Hecate

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Articles from Vol. 34, No. 1, May

Cobbling the Self: Interventions in the Classed Subject
Social class has been the subject of extensive investigation within the academic humanities for more than a century, although historical emergence, nomenclature, and theoretical ownership are as much contested as the notion of class itself. If we assume,...
Editorial
This is our first issue since 11 years of conservative government came to an end, along with a Prime Minister who thoroughly disliked the Universities, the ABC and critical media, and other parts of the public sphere whose operations had been decisively...
Freedom and Responsibility: Narrating Maori Women's Lives in Patricia Grace's Cousins
This paper will carry out a reading of Patricia Grace's novel Cousins in terms of mana wahine, a movement supported by a framework of Matauranga Maori (Maori knowledge) that works towards further recognition of Maori women's rights and responsibilities....
Hard Dreams and Indigenous Worlds in Australia's North
Moments are as common as the sunrise, but historic moments are rare. Three such talismanic events have taken place in Australia over the past nine months. All three focus upon central and enduring stories of Indigenous Australia. All three have--in...
Lost Children and Imaginary Mothers in Sonya Hartnett's of a Boy
In Powers of Horror, Julia Kristeva writes about lost children. (1) These are what she calls 'dejects', (2) who, in the psychodrama of subject formation, fail to fully absent the body of the mother, to accept the Law of the Father and the Symbolic,...
Methodological Challenges Amidst Musical Food for the Soul: Reflections on Singing Lullabies as a Mother
Women do not have to sacrifice personhood if they are mothers. They do not have to sacrifice motherhood in order to be persons. Liberation was meant to expand women's opportunities, not to limit them. The self-esteem that has been found in new pursuits...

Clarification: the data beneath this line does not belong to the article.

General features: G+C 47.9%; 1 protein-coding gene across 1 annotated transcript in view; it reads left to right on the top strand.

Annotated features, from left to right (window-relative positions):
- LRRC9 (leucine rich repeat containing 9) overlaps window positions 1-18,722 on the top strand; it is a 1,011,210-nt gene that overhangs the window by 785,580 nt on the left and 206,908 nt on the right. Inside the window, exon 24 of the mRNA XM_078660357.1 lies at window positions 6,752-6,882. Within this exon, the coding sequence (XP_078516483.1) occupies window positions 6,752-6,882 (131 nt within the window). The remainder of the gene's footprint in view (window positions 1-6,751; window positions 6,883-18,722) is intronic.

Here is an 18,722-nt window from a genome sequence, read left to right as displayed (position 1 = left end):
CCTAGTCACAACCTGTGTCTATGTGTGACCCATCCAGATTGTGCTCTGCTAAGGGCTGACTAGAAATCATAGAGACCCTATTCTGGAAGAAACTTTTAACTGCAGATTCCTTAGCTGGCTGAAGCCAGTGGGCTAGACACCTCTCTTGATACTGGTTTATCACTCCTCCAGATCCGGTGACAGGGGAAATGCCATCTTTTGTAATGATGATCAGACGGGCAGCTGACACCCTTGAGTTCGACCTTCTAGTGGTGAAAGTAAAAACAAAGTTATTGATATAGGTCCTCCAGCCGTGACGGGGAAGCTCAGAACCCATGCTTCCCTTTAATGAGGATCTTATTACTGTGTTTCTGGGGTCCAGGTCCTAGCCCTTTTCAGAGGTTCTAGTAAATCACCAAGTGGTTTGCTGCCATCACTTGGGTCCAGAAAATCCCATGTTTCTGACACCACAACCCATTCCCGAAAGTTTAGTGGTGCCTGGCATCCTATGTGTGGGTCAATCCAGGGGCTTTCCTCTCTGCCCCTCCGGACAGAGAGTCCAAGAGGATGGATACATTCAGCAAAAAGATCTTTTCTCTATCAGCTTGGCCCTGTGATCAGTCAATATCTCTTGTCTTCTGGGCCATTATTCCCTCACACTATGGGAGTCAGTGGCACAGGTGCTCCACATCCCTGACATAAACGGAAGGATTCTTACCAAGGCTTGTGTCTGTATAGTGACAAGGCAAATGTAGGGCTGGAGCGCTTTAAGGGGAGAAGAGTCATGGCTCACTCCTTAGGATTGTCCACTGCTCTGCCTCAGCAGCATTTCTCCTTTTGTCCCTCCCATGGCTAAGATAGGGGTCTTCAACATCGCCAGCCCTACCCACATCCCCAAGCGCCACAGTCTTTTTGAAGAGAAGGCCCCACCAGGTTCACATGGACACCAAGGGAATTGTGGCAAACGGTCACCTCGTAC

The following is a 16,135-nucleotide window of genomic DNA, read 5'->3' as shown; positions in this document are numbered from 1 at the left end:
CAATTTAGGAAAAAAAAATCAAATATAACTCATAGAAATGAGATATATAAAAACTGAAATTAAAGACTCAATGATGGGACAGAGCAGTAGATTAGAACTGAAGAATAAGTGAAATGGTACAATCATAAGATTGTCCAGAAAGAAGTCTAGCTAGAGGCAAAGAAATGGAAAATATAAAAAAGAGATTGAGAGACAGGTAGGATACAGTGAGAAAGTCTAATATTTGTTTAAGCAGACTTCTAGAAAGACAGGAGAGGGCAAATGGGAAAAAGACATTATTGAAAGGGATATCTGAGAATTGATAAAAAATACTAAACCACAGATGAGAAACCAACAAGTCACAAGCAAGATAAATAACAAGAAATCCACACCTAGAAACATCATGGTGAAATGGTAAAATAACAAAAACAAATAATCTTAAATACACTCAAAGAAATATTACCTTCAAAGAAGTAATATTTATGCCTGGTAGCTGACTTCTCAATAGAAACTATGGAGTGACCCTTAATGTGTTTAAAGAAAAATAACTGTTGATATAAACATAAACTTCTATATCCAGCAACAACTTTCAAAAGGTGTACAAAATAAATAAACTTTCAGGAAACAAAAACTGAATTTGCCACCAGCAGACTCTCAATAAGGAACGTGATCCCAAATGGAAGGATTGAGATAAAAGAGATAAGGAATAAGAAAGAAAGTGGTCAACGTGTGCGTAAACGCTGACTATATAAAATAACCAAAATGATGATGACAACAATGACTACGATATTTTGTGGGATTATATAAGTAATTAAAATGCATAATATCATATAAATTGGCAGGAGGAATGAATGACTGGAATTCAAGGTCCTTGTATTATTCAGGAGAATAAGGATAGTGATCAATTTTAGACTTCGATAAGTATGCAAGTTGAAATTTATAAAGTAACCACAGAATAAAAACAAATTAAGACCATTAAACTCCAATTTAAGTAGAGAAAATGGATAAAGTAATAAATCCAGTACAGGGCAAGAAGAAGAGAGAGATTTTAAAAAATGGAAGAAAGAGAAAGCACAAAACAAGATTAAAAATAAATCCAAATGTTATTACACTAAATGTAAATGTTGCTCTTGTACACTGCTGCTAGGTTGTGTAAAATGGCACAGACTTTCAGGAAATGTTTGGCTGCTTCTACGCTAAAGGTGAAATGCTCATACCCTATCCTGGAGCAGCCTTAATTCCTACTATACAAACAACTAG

Oh! Incredible India: Matilda's Exotic Indian Safari in a Hindustan Contessa
Jane Watson's Hindustan Contessa (1) published in 2002, may be regarded as a fictionalized cultural travelogue that internalizes 'the license of a traveller', for the narrative is deeply subjective and problematic, resonant as it is with the cultural...
Self as a 'Migratory Bird': Janet Frame's towards Another Summer
Janet Frame's autobiographical novella Towards Another Summer, was published posthumously in 2007. (1) It was produced in 1963, when Frame was living in London just after The Edge of the Alphabet was published, and she was writing The Adaptable Man....
The Maori at War and Strategic Survival: Tu by Patricia Grace
Maori Writing about War and Tu as a War Novel In Patricia Grace's novel Tu (2004), about the Maori fighting in World War Two, the Tainui Maori leader Te Puea Herangi makes a brief appearance to articulate a view which was unfashionable for those times:...
'You're a Woman and Our Orchestra Just Won't Have You': The Politics of Otherness in the Conducting Profession
Introduction In the musical profession of conducting, men have had the power to construct and cultivate customs and traditions and, as a result, the role of the conductor has been imbued with so-called 'masculine traits.' While the role has historically...
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